You’d think that after exploring Intramuros, Corregidor Island, and eaten copious amounts of mango fresh from the tree, that we had seen all that we could see of Manila in one week. But no, the last night of our stay had even more surprises in store for us.
One of Don’s Colleagues was holding a birthday party for her granddaughter on Saturday night, so Sara and I were invited. We were a little trepidatious at first because we didn’t know the family, but we were so flattered by the invitation that we accepted it. As we meandered through the highway, Judy mentioned that there would be the kid’s party first, then the adults’ party after dinner. At this point I wondered what exactly Sara and I had gotten ourselves into.
This was our answer.
To say this was the most extravagant birthday party I had ever been to was an understatement. They had a DJ leading the kids through games of finding coloured golf balls and seeing who could say “Happy Birthday” the longest. There was a vintage ice cream cart, a cotton candy machine, Transformers goody bags for the boys, Disney Princess goody bags for the girls, and chair covers. As God as my witness, I have seen chair covers at a child’s birthday party.
But what really floored me about the whole party was the parents. What were they doing while their children were being over-stimulated with toys and sugar and all that nasty stuff? Again, as God as my witness, they were chilling. Just kicking back with their drinks and watching their kids have the time of their lives.
Now this is a scene that is completely foreign to my home country. If this was going on in a Canadian backyard, no matter what income level, you’d have parents in the middle of the games making sure the “bad” kids kept their distance from their precious little snowflake. Someone would be grilling the caterer over little Jimmy’s gluten allergy, or there might be a small cache of parents gossiping about what a bad influence the DJ is. They would not be catching up with their cousins over fruit cocktail.
Now, you might say I’m only making this observation as a non-parent, but believe me, I was nervous too. Someone was making toy swords with balloons, and Sara’s 10-year-old triplet cousins were having a full scale battle with the other kids. I fully expected to hear a piercing wail coming from a kid who got hit too hard or whose balloon sword had popped. All I heard was laughter. Sara and I were talking with Don’s colleague’s neighbour, who has twin nine-year-old boys, and she asked if Sara had any kids and when she was planning to have any. Her tone was more akin to asking “When are you going to Cancun?” rather than the “When is your life going to be ruined too?” or “Can I have your mat leave?” tone that I usually hear when the question of children comes up. At that very moment, something clicked into place. A solution with clues reaching far back into the trip.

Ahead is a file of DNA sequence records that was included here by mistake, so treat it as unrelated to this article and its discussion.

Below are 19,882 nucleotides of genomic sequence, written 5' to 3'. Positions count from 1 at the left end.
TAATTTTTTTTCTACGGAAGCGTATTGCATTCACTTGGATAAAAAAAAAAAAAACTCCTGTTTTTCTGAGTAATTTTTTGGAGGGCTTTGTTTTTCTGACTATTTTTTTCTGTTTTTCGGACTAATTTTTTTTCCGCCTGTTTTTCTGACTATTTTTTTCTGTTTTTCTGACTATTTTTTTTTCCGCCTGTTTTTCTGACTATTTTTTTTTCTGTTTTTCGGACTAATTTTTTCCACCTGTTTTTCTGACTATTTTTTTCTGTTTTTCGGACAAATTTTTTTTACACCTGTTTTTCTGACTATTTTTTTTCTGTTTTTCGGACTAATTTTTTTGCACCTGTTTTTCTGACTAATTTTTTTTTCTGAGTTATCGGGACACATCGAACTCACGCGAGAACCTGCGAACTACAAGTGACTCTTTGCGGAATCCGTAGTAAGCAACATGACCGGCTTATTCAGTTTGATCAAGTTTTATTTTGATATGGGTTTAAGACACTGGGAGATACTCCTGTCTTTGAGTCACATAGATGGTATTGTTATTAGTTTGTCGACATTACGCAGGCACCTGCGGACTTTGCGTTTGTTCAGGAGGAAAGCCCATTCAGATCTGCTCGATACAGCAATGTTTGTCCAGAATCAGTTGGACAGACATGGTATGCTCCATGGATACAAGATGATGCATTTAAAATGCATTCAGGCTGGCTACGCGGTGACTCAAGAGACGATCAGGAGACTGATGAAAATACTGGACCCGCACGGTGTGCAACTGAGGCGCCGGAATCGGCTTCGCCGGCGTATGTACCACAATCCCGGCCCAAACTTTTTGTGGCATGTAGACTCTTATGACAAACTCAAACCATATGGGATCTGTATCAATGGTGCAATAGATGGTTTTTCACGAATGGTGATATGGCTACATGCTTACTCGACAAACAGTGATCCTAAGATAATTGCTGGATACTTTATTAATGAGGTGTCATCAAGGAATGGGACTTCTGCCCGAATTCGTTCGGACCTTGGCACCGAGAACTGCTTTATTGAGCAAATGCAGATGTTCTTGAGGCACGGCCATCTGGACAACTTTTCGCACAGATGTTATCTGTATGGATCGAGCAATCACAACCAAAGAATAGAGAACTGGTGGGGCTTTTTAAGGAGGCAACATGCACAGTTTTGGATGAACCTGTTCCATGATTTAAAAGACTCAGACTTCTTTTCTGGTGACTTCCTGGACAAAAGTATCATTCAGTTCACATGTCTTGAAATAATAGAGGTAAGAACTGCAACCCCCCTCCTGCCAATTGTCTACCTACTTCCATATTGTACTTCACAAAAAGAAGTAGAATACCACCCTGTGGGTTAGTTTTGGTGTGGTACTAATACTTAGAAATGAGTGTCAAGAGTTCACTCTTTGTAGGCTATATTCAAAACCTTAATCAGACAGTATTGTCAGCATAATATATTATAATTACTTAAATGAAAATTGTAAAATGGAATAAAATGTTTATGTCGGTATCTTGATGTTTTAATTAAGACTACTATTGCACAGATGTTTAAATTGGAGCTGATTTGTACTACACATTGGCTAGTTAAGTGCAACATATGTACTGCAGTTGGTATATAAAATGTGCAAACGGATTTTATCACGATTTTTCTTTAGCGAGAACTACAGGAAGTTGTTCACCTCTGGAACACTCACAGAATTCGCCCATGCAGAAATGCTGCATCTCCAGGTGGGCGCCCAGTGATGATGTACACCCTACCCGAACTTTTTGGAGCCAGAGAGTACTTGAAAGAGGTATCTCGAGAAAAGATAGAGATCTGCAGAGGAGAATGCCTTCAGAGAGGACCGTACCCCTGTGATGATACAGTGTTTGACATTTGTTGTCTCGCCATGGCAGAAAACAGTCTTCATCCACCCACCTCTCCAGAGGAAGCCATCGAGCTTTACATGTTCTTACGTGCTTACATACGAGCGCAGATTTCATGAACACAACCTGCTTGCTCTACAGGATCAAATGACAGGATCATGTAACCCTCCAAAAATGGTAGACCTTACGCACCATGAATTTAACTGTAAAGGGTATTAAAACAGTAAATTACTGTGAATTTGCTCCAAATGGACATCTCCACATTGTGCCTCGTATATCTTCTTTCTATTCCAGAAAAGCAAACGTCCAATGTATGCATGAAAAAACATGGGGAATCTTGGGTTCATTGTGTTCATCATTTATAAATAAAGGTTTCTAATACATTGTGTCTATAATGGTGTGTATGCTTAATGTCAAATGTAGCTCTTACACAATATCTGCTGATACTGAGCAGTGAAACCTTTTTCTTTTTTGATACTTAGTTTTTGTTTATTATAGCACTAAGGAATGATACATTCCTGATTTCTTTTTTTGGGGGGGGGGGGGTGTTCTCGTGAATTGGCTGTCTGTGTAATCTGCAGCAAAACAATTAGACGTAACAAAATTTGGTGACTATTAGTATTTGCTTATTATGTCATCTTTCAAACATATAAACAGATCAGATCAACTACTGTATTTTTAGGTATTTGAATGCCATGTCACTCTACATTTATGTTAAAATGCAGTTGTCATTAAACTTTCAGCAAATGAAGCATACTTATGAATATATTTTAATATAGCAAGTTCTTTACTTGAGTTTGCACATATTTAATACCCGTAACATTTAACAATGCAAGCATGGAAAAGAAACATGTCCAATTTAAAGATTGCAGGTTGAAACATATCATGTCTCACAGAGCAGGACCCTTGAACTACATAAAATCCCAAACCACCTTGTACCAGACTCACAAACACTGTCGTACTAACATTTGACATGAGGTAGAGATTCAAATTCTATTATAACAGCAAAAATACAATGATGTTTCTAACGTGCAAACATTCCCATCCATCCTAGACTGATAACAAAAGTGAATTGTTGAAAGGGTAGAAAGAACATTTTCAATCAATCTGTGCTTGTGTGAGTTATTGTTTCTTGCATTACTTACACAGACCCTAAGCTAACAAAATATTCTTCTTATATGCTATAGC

We all may have heard at some point or another on celebrity talk-shows or chick-lit novels that you need to get a Filipino nanny because, you know, they love kids. You might think, well, they come from a developing country and they would appreciate the Canadian/American minimum wages, so they’ll work hard. The party was a big “No, no, no, you don’t understand,” to that statement. They LOVE kids. They are not only our future, but they are one of the pleasures of life. The sound of children playing is considered the background noise to a life well-lived. In the malls, there are all of these playgrounds and rides. I saw no less than 5 places in one mall advertising that they host birthday parties. You could tell that the tour guides were directing their stories at the triplets, and any other kids we taking the tour with. Judy even told us that in Geneva or Canada, people would see her with a triple stroller and give her looks of pity. In the Philippines, people with no more with 5 pesos to their name would go up to her and tell her how blessed she is.
Does this mean that they value children in the Philippines more than we do? Of course not, but the concept of children is approached with less emotional baggage and less fear. Our culture makes it tough to be a parent. “Where are the parents?” is the first question people ask when they hear about kids shoplifting or beating up each other in the news. Then you’ve got the other side of the coin, where parents are pulling their kids from dance school because they were playing “Itsy Bitsy Teeny Weeny Yellow Polka Dot Bikini” at the recital. Parents are basically being judged all the time, which makes them paranoid. Everyone else is paranoid of the paranoid parents. We are all actively trying to avoid each other, so our parks are empty, our kids can’t relate to anyone, and under no circumstances do we have big, fun, birthday parties.
So what am I going to do, knowing what I know now? Again, I’m not a parent yet, but I want to be some day. I’m not going to be leading a one-man revolution against paranoid parenting, that’s just too much for me or my kids. We can’t just socially engineer away all of our problems. I will be looking to them to see what makes them happy, and try to balance that with the knowledge that I have that will keep them that way in the future. And most importantly, I will enjoy myself. I think we can always choose the way we react to life, and if an entire nation can make their child-rearing years the best years of their life, I think I can too.